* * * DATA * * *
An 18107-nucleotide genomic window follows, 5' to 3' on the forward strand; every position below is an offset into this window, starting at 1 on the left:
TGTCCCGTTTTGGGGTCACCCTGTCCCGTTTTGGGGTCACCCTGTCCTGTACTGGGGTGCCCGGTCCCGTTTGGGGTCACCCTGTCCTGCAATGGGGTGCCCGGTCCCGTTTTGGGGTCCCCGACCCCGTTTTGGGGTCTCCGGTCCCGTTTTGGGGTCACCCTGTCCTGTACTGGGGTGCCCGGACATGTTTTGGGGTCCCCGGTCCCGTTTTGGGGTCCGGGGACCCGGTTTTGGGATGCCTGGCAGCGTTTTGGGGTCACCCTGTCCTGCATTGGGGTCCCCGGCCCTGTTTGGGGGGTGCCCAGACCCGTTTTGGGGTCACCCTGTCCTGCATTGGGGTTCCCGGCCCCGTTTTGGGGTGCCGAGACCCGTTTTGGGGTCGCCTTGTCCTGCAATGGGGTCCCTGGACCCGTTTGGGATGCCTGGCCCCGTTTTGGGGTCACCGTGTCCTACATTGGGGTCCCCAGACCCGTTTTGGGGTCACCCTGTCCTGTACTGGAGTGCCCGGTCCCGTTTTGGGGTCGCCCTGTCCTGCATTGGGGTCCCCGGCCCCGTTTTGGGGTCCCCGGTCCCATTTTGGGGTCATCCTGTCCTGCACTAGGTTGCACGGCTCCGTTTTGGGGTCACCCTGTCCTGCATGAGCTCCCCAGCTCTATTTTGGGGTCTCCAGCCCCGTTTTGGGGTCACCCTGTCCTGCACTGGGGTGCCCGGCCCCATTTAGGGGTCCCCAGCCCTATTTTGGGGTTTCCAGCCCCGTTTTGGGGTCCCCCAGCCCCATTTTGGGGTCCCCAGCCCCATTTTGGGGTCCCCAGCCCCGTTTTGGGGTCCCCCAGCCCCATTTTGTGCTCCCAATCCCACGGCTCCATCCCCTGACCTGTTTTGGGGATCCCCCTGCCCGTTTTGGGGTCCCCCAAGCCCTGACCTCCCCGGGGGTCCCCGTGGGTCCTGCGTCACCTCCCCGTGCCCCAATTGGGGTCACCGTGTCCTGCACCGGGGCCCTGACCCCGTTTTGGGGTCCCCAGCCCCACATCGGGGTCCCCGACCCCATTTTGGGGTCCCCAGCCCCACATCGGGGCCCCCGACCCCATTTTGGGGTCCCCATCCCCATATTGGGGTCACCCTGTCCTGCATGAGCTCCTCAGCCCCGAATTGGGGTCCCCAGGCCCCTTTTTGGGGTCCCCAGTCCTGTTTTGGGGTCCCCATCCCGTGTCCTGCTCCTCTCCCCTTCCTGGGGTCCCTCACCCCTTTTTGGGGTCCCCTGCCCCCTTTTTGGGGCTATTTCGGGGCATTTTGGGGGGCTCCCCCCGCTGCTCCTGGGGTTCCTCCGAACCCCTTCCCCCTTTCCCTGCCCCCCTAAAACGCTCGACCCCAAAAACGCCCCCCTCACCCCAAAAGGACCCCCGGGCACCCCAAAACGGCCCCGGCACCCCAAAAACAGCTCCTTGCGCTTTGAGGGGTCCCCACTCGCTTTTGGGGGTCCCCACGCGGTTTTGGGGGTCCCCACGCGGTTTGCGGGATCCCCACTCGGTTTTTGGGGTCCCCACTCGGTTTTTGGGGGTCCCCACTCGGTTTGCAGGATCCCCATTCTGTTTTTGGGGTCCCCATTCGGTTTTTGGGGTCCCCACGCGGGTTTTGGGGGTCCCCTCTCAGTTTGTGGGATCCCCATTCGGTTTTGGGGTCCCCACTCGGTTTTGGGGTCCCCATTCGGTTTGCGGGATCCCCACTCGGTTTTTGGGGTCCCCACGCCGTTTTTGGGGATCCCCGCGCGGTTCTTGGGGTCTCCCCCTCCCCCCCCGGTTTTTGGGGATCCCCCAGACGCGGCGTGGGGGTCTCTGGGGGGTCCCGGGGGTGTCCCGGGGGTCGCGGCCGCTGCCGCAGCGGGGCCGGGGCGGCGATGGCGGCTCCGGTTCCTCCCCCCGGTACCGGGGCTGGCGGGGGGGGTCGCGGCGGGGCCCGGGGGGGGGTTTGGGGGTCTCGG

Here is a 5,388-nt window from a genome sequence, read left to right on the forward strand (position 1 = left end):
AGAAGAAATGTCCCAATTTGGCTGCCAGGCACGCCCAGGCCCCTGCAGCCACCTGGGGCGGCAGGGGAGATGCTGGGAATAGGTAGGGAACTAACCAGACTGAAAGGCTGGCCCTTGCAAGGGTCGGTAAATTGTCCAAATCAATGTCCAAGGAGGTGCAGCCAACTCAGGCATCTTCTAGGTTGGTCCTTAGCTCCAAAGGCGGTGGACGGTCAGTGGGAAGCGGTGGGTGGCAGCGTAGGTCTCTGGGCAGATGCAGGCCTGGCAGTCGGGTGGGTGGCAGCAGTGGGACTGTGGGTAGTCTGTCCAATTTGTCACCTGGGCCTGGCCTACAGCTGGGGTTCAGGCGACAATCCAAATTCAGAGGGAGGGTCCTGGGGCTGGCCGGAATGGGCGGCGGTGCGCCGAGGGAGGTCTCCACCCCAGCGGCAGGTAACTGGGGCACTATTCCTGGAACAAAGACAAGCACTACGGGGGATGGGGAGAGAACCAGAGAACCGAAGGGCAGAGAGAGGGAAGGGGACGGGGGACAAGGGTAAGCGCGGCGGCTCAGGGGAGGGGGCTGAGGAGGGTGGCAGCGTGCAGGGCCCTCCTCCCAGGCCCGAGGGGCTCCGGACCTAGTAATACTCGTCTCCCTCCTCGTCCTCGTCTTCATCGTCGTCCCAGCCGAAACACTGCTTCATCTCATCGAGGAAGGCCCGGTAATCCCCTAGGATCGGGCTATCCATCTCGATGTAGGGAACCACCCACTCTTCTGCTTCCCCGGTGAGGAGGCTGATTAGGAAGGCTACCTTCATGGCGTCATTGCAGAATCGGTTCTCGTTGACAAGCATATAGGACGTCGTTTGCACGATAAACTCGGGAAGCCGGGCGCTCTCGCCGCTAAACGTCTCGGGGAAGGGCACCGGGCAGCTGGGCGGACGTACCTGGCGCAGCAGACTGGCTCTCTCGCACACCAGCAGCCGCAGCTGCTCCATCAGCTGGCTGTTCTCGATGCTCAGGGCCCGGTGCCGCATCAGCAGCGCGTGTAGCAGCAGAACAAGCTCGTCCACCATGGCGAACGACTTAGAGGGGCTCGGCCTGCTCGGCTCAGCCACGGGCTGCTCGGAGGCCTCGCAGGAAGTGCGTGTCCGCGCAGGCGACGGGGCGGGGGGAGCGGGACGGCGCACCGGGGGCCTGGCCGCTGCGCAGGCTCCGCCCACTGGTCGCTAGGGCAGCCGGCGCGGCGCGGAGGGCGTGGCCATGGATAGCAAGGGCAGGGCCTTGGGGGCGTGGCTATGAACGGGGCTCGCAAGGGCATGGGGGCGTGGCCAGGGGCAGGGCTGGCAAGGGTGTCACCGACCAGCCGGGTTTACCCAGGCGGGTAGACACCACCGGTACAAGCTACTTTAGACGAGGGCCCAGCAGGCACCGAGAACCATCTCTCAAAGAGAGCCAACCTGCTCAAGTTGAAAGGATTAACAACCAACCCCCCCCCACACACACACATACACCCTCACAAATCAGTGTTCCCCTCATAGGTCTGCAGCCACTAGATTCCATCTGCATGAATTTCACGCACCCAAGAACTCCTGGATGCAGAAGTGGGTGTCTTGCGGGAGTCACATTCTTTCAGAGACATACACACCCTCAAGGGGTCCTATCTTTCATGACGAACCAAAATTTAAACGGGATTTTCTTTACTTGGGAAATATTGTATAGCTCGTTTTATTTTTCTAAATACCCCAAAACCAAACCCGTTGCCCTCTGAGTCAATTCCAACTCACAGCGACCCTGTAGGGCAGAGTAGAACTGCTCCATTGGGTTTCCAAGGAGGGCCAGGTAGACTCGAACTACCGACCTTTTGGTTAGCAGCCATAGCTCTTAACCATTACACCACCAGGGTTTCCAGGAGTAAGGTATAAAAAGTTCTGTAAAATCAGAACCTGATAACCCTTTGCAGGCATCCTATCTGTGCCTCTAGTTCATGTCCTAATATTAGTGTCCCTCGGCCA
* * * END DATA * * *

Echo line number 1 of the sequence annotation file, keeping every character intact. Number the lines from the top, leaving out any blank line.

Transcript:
An 18107-nucleotide genomic window follows, 5' to 3' on the forward strand; every position below is an offset into this window, starting at 1 on the left: